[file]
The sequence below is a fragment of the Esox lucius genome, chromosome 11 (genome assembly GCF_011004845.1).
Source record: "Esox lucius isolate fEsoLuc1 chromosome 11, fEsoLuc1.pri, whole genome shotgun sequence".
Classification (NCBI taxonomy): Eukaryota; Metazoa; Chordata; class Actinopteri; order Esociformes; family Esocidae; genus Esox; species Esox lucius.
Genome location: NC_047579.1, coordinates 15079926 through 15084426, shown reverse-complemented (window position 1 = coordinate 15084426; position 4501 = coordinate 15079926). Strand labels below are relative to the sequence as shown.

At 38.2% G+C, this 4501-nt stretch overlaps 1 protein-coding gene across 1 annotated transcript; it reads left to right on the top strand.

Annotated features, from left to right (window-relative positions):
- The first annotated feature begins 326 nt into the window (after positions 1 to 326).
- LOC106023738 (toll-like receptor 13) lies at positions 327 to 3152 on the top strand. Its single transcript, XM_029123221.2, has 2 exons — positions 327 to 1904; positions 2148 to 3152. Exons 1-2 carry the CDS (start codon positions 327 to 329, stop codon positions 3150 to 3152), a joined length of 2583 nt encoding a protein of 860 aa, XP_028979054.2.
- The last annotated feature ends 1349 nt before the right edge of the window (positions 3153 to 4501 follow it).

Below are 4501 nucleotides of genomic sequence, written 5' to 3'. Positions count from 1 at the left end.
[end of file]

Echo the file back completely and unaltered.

The sequence below is a fragment of the Esox lucius genome, chromosome 11 (genome assembly GCF_011004845.1).
Source record: "Esox lucius isolate fEsoLuc1 chromosome 11, fEsoLuc1.pri, whole genome shotgun sequence".
Classification (NCBI taxonomy): Eukaryota; Metazoa; Chordata; class Actinopteri; order Esociformes; family Esocidae; genus Esox; species Esox lucius.
Genome location: NC_047579.1, coordinates 15079926 through 15084426, shown reverse-complemented (window position 1 = coordinate 15084426; position 4501 = coordinate 15079926). Strand labels below are relative to the sequence as shown.

At 38.2% G+C, this 4501-nt stretch overlaps 1 protein-coding gene across 1 annotated transcript; it reads left to right on the top strand.

Annotated features, from left to right (window-relative positions):
- The first annotated feature begins 326 nt into the window (after positions 1 to 326).
- LOC106023738 (toll-like receptor 13) lies at positions 327 to 3152 on the top strand. Its single transcript, XM_029123221.2, has 2 exons — positions 327 to 1904; positions 2148 to 3152. Exons 1-2 carry the CDS (start codon positions 327 to 329, stop codon positions 3150 to 3152), a joined length of 2583 nt encoding a protein of 860 aa, XP_028979054.2.
- The last annotated feature ends 1349 nt before the right edge of the window (positions 3153 to 4501 follow it).

Below are 4501 nucleotides of genomic sequence, written 5' to 3'. Positions count from 1 at the left end.